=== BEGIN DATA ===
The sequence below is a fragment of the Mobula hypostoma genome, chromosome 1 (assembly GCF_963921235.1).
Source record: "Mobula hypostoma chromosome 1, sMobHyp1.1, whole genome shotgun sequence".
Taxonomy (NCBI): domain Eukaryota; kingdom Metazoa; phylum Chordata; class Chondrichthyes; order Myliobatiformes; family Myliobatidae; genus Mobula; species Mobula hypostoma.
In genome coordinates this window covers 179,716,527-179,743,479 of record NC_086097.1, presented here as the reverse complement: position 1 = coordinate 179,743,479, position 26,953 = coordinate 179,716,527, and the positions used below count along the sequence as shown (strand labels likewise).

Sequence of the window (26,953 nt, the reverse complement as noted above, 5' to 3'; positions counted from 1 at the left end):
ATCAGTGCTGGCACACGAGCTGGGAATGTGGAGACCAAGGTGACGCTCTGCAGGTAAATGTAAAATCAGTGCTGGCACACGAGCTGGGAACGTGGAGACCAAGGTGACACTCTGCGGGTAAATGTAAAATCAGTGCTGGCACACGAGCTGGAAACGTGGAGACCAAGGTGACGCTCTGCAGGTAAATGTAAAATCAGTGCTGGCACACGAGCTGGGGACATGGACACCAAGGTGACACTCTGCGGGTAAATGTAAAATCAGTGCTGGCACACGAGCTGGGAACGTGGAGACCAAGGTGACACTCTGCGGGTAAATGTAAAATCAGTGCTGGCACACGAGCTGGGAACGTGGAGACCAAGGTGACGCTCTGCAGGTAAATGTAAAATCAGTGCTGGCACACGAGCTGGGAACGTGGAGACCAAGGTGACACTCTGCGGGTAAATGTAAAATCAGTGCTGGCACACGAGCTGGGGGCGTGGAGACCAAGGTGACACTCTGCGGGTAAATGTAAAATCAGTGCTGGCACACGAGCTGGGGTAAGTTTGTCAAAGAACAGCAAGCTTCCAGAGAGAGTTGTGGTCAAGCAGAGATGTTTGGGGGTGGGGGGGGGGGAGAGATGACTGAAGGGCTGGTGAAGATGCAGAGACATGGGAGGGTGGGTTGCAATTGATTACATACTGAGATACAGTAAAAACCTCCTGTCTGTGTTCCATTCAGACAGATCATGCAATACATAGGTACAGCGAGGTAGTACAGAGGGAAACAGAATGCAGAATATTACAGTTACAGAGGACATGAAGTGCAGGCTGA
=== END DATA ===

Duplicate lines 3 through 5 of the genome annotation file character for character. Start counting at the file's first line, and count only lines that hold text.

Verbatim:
Taxonomy (NCBI): domain Eukaryota; kingdom Metazoa; phylum Chordata; class Chondrichthyes; order Myliobatiformes; family Myliobatidae; genus Mobula; species Mobula hypostoma.
In genome coordinates this window covers 179,716,527-179,743,479 of record NC_086097.1, presented here as the reverse complement: position 1 = coordinate 179,743,479, position 26,953 = coordinate 179,716,527, and the positions used below count along the sequence as shown (strand labels likewise).

Sequence of the window (26,953 nt, the reverse complement as noted above, 5' to 3'; positions counted from 1 at the left end):